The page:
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About Patek Philippe Watches

When it comes to fine timepieces, many will agree that Patek Philippe is at the top. Founded in 1839 as Patek, Czapek & Cie by Antoine Norbert de Patek and François Czapek, the early days of the company achieved numerous milestones that laid the foundation for the future trajectory of the brand. In 1845, the founders filed for a patent for a keyless winding and system, and a few short years later, Queen Victoria purchased one of their keyless pocket watches at the 1851 Great Exhibition in London. In 1868, the company (already renamed as Patek, Philippe & Cie) creates the very first Swiss wristwatch, custom-made for Countess Koscowicz of Hungary. Over the following six decades, Patek Philippe was responsible for a flurry of watchmaking patents such as the precision regulator (1881), the pocket watch perpetual calendar mechanism (1889), and the double chronograph (1902). The 1920s was a landmark decade for Patek Philippe as the company undertook the challenge of making complicated men’s wristwatches, illustrated by its first split-seconds chronograph wristwatch and first perpetual calendar wristwatch

In 1932, the Stern family invested in Patek, Philippe & Cie and today, Patek Philippe remains in the hands of the same family. Under the leadership of the Sterns, Patek Philippe released models that would eventually become watch icons. 1932 was also the year of the first Patek Philippe Calatrava, which has become the Swiss watchmaker’s flagship dress watch. Then in 1941, Patek began producing Perpetual Calendar wristwatches, which continues to be the company’s signature complication. Other notable models, such as the complex Patek Philippe World Time and the elegant Golden Ellipse soon followed—both of which are still part of the current brand catalog.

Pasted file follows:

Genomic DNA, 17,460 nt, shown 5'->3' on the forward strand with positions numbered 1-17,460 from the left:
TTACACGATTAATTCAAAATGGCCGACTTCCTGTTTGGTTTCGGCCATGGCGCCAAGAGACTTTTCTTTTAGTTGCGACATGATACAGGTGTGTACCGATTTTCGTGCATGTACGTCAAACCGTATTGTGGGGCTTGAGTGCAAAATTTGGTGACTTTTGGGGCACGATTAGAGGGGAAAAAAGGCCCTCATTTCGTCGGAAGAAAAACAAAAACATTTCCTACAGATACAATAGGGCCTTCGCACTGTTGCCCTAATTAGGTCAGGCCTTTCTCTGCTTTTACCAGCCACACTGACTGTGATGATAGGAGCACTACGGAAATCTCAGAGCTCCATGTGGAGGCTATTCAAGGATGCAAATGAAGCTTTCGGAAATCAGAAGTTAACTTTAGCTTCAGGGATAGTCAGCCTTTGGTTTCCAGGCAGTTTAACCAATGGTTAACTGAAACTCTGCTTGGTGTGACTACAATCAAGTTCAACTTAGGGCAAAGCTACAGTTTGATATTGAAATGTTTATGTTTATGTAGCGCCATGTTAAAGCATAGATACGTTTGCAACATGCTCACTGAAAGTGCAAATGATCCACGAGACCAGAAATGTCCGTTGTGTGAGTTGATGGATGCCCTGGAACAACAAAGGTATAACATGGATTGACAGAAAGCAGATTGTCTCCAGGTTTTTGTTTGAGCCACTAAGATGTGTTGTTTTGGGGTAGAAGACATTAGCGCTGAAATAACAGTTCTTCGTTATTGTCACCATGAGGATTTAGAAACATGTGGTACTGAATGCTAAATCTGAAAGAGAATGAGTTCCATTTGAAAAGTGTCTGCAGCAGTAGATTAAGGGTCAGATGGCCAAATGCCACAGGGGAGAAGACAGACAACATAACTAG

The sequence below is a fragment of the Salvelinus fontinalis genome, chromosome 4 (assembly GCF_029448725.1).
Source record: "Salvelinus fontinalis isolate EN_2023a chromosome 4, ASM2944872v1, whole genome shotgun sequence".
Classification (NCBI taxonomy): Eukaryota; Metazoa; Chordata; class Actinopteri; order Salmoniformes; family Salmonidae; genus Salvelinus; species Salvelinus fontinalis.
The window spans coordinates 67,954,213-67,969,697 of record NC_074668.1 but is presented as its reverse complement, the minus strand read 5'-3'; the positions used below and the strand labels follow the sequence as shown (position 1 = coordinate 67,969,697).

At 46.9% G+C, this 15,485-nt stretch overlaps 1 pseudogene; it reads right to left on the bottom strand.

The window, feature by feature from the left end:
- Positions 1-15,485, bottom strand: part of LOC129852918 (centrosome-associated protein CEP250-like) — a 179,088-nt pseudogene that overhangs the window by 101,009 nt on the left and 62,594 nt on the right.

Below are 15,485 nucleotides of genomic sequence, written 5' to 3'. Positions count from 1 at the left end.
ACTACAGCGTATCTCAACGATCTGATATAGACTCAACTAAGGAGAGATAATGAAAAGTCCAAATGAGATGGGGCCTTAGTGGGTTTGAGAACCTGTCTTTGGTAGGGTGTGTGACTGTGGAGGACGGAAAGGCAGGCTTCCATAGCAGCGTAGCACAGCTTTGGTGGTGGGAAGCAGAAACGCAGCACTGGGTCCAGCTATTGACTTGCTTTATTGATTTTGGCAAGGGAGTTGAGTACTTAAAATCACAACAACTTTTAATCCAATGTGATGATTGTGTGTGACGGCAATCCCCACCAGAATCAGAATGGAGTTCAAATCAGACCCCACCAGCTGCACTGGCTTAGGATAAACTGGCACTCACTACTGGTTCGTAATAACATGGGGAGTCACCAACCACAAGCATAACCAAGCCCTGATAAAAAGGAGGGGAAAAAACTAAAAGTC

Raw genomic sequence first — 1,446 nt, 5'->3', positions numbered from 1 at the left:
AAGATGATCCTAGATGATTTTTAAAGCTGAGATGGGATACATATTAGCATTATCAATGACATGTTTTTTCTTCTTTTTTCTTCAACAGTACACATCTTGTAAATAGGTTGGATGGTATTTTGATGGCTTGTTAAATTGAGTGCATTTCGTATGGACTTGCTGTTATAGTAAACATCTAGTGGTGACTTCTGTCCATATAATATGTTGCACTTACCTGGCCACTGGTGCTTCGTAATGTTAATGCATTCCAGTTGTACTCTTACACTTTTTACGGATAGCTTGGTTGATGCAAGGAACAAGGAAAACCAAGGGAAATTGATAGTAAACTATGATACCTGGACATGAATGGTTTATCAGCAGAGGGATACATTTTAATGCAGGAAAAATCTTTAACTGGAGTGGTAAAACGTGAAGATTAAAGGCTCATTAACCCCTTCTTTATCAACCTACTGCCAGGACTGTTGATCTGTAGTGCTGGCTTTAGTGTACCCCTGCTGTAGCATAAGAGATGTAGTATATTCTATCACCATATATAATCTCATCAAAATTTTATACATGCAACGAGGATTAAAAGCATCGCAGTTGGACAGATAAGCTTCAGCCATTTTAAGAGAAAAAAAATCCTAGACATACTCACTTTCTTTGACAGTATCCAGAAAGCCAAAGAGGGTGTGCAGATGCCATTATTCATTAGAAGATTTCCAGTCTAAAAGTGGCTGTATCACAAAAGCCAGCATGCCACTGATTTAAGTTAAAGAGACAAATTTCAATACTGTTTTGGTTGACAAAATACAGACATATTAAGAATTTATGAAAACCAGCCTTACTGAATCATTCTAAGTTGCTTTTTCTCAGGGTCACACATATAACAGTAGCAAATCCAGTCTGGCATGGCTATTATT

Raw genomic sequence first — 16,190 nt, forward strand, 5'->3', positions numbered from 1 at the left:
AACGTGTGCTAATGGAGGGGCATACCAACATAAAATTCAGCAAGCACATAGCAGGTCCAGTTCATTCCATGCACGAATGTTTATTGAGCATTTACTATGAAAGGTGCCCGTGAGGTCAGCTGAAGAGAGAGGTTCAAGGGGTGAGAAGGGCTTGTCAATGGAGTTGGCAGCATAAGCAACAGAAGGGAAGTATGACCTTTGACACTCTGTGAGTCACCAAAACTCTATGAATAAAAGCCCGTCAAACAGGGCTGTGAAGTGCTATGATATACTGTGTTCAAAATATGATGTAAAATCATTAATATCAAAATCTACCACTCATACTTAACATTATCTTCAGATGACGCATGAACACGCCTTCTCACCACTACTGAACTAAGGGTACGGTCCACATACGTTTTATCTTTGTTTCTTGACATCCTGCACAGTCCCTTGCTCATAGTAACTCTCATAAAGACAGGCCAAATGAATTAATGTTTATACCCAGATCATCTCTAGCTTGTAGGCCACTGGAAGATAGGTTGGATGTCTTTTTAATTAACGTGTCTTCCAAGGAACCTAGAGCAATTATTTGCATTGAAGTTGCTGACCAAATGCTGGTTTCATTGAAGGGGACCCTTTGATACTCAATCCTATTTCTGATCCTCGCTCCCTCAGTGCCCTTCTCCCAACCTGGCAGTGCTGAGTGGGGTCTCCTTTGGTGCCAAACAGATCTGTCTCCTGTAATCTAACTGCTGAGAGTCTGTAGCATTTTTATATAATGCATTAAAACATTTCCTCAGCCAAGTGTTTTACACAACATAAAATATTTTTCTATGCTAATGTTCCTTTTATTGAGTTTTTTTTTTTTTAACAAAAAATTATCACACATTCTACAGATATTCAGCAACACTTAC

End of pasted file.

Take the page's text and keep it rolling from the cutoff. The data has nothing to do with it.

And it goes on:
In 1976, Patek Philippe unveiled the Nautilus sports watch—a timepiece that was unlike any other watch the company had ever made before. Featuring a large porthole-shaped case, impressive water resistance, and full stainless steel construction, the Nautilus was positioned as the must-have ultra-luxe sports watch for the jet set. Today, the Patek Philippe Nautilus is one of the watch world’s greatest hits with an enviable cult following.

The 1990s was yet another important decade for Patek Philippe with releases like the Annual Calendar, which is a multi-function calendar watch that only requires one hands-on adjustment per year. There was also the launch of the Aquanaut, the younger and more streamlined version of the Nautilus, featuring for the first time in Patek’s history, a “tropic” rubber style strap. Patek Philippe also presented the new Twenty-4 lineup in 1999, a collection of luxurious casual chic watches dedicated to the modern woman.

Among all the watch collections that Patek Philippe has created over the years, it’s important to also note that the company continues to flex its mechanical mastery by continuously developing some of the world’s most complex timepieces. Following in the footsteps of the “Graves” super complication pocket watch from the 1930s (24 complications), Patek crafted the Calibre 89 (33 complications), Sky Moon Tourbillon (13 complications and two dials), and the Grandmaster Chime (20 complications), just to name a few.

From classic dress timepieces like the Calatrava and sports watches like the Nautilus to mechanical masteries like the Annual Calendar, Perpetual Calendar, and Minute Repeater, Patek Philippe continues to produce some of the finest and most sought-after Swiss timepieces ever made.